In writer Kelly Thompson’s reimagining of the Nancy Drew universe, the plucky girl detective’s in a hipster high school world with old pal Bess and gay punkette George forming her ‘Scooby’ gang of investigators. The interior art is by Jenn St-Onge (look for more of her work at the artist’s site, jennstonge.ca) with each issue released with multiple covers (that annoying trend among greedy comics publishers) and I’ve gone with the ones drawn by British comic and illustration master Tula Lotay. I’m only four issues into the series so I think I have some catching up to do, but it’s a good read for a “Teen+” marketed title, and it sure ‘feels’ a lot like what the CW is touting for its network Nancy Drew series.

Nancy Drew 4Nancy Drew 5

Nancy Drew on the CW

Kennedy McMann Nancy Drew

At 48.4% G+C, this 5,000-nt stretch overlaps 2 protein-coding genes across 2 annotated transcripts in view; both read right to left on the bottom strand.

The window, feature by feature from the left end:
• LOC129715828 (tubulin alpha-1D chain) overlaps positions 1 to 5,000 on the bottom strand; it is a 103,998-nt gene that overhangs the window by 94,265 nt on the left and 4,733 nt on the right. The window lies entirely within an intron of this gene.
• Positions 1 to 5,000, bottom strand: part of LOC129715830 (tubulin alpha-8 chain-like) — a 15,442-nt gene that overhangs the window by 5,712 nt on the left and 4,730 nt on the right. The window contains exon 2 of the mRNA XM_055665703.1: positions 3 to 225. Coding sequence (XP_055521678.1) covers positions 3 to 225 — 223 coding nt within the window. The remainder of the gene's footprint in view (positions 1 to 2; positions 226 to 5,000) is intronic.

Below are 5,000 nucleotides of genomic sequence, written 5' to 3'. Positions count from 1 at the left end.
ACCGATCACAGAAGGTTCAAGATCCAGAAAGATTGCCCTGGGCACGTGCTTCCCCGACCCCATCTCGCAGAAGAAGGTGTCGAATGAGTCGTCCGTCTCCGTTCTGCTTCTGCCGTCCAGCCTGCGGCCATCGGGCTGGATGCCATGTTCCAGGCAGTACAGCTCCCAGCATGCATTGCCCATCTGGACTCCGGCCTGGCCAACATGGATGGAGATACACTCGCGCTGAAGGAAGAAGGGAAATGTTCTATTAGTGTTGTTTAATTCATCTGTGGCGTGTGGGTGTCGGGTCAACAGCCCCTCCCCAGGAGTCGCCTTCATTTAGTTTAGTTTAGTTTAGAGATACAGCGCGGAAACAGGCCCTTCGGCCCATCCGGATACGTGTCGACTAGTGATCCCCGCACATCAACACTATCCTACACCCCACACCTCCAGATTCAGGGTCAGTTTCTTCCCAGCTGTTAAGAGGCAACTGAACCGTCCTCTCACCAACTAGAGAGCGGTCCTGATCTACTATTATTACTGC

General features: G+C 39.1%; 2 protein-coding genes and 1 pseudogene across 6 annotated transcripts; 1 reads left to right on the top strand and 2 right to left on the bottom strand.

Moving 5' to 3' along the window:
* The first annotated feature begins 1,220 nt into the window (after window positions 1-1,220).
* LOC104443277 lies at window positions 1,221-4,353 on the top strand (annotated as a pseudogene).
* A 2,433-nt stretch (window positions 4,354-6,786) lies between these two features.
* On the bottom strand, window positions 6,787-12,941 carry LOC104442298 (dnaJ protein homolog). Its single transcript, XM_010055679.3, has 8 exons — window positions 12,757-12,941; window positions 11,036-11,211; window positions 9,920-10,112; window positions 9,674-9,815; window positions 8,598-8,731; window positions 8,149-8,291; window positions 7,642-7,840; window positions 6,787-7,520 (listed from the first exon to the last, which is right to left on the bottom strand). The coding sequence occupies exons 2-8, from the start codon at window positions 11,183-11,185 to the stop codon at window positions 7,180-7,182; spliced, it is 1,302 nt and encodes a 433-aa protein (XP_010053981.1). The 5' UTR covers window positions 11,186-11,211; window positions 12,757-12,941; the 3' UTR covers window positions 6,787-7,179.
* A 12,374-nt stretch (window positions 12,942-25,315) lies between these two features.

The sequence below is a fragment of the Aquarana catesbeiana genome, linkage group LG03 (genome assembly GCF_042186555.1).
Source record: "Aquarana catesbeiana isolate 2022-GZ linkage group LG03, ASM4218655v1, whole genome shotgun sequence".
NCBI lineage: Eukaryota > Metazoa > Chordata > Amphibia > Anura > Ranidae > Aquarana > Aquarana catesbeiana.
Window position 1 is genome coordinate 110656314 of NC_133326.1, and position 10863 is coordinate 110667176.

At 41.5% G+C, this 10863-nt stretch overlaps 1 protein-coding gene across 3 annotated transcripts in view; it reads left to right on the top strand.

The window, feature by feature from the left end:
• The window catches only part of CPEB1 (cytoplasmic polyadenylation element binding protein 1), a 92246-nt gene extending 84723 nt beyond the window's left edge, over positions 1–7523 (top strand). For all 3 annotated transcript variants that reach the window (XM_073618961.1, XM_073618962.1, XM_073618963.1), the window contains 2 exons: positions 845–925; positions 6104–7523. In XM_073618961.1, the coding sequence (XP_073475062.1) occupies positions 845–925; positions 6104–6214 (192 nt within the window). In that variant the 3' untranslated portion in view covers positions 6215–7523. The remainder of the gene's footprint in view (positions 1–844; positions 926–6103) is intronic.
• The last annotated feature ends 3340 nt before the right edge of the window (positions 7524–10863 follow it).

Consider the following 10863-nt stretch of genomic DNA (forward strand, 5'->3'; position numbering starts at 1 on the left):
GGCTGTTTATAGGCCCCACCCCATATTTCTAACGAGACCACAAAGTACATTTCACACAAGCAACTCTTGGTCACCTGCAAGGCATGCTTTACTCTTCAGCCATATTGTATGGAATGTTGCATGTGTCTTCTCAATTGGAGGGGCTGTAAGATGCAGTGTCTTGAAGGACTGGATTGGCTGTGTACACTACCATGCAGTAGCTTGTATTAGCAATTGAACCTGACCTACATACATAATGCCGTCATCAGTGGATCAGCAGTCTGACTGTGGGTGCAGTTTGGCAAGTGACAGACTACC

The CW network is a reliable go-to destination for superheroes – traditional (Supergirl) and reimagined (Arrow) along with tween/teen soap operas redone with some contemporary sizzle, and now they’ll take a whack at rebooting that iconic teen mystery classic of all classics, Nancy Drew.

Let’s guess that this new Nancy Drew won’t drive a sporty roadster, have a kindly housekeeper or go poking around in attic’s or behind grandfather clocks. Kennedy McMann will take over the on-screen role previously done by Bonita Granville in several B-movies, Pamela Sue Martin in the 70’s Hardy Boys-Nancy Drew series and Emma Roberts in a quirky big screen re-imagining.

Three Screen Nancy Drews